By Nigel Wigmore
There was a moment — like all the best moments in a lifetime of motoring it was unplanned and unrehearsed — when out of the motorway mist came the lumbering shape of an aged Lamborghini.
This Lambo, battering along in the outside lane, was no new flash one fresh from the dusty streets of Dubai but an elderly, silver Countach, the one with a V12 engine like a wardrobe tacked flat on its back.
As it passed my drive, a Jaguar XKR-S Convertible, the Lambo’s driver glanced across. It was an appreciative look: the Jaguar XK in French Racing Blue the epitome of the ultra-fast, modern, road-going sports car.
During the next few miles, we swopped exhaust notes in what can only be described as a boys-will-be-boys moment. I shall always remember the Lambo blasting off into the sunset towards Bristol while we turned off to catch the road to Cheltenham.
Driving a car like the Jaguar XKR-S can affect you this way: it has the awesome performance of a superbike on four wheels and is, in plain language, a right belter of a car.
It can top 155mph, rips from a standing start to 62 mph in 4.6 seconds, and roars like a big cat on demand. I had to ask myself: does life get any better than this?
Some years ago, in Chipping Campden, I went to the launch of the new Jaguar. Then I drove a black convertible and marvelled at its speed and agility. But what struck me most about this new XK was that it was refreshingly uncomplicated and easy to drive.
There is no pretension about the XKR-S, though to look at it you might think it was bound to display the neurosis of any self-respecting thoroughbred. But I felt immediately at home behind the wheel: everything about it made it a terrific car to drive and spend time with.
There is a simple six-speed automatic gearbox selection, and if you really want to get involved in driving the XKR-S — which you do, believe me — then there are paddle gears to play with.
There is also a Sport mode, which makes the car go even faster and produces what I heard once described as “sweaty-palms” performance.
The convertible “action”, that is putting the hood up and down, is simple and effective at the push of the proverbial one button. With the hood down, the car really comes into its own.
No wonder then that worldwide this latest incarnation of the XK is a best- seller. Its antecedents are firmly there if you wish to delve into them.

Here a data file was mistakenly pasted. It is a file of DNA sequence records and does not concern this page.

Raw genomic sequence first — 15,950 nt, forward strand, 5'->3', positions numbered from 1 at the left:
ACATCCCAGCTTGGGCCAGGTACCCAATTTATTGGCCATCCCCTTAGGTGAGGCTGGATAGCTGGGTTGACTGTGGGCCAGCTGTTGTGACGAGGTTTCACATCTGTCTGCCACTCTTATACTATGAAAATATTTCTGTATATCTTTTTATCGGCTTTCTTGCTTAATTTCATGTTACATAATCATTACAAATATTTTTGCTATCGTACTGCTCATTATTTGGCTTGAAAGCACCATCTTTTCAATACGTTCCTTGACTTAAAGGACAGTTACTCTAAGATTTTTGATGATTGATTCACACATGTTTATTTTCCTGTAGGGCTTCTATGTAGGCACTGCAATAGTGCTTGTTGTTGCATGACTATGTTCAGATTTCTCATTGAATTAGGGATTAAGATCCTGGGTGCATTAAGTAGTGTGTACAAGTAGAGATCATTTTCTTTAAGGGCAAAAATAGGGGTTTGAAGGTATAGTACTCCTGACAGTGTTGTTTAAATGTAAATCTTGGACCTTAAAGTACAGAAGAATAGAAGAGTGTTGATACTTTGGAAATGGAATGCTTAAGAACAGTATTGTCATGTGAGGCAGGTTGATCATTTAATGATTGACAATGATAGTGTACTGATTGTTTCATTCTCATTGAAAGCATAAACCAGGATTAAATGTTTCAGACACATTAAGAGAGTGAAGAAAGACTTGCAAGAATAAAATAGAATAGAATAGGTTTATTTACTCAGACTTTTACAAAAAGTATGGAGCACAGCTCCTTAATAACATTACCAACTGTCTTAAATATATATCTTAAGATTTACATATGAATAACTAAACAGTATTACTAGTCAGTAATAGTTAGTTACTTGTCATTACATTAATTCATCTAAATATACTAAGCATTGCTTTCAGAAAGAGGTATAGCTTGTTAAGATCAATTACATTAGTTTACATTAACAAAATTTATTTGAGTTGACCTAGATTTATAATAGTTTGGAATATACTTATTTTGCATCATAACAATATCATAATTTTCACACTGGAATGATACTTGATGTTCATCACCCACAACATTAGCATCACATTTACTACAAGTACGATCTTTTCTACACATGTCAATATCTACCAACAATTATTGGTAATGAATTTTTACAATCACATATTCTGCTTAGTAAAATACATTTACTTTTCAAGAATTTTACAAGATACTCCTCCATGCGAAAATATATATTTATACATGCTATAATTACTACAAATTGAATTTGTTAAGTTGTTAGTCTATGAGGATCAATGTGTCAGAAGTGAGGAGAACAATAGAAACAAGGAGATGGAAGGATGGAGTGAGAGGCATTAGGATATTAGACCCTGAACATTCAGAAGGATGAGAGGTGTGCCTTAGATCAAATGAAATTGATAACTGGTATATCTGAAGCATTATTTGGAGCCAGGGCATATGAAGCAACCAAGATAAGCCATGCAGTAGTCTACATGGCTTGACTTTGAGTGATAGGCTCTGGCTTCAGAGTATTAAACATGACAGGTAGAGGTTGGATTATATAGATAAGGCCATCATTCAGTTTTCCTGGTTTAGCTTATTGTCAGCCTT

The Jaguar XK120 was the “first entirely new car produced by Jaguar after the Second World War” and was “the first car to feature Jaguar’s own in-house designed engine, the famous XK straight-six power unit”, according to Nigel Thorley’s Jaguar: All The Cars.
Those early XKs are the stuff of my dreams and if I could own one classic the XK150 would be the one. This first version ran from 1948 to 1961 and produced some absolute beauties, many of which it appear to still exist today.
The other great Jaguar sports car, of course, was the E-type, produced from 1961 to 1974: another car that has become an enduring classic. There was a wobble, to my mind, when Jaguar produced the XK8 in 1996 but everything came good with the new lightweight XK that began life in 2006 after wowing everyone at the 2005 Frankfurt Motor Show.
The new Jaguar XK, designed by Ian Callum, has been a great success and the Jaguar XKR-S has been recently added to the model range.
Of course there is a price to pay for this kind of motoring. And it is a price way out of the range of most of us: the Jaguar XKR-S Convertible I had been driving
Just about everything on it, you will be glad to know, is included as standard equipment, but even after parting with your hundred grand, you could benefit from Adaptive Front Lighting and Reverse Park Camera, £440 and £410 respectively, should you wish.
Oddly enough, I do not think that a car like this is about the money: many rich people would presumably wish to travel in more sedate fashion.
But if you like cars and love a sports car with a beautiful 5.0-litre V8 super- charged petrol engine, then no more is asked of you than your appreciation for such a fine motor car as the Jaguar XKR-S.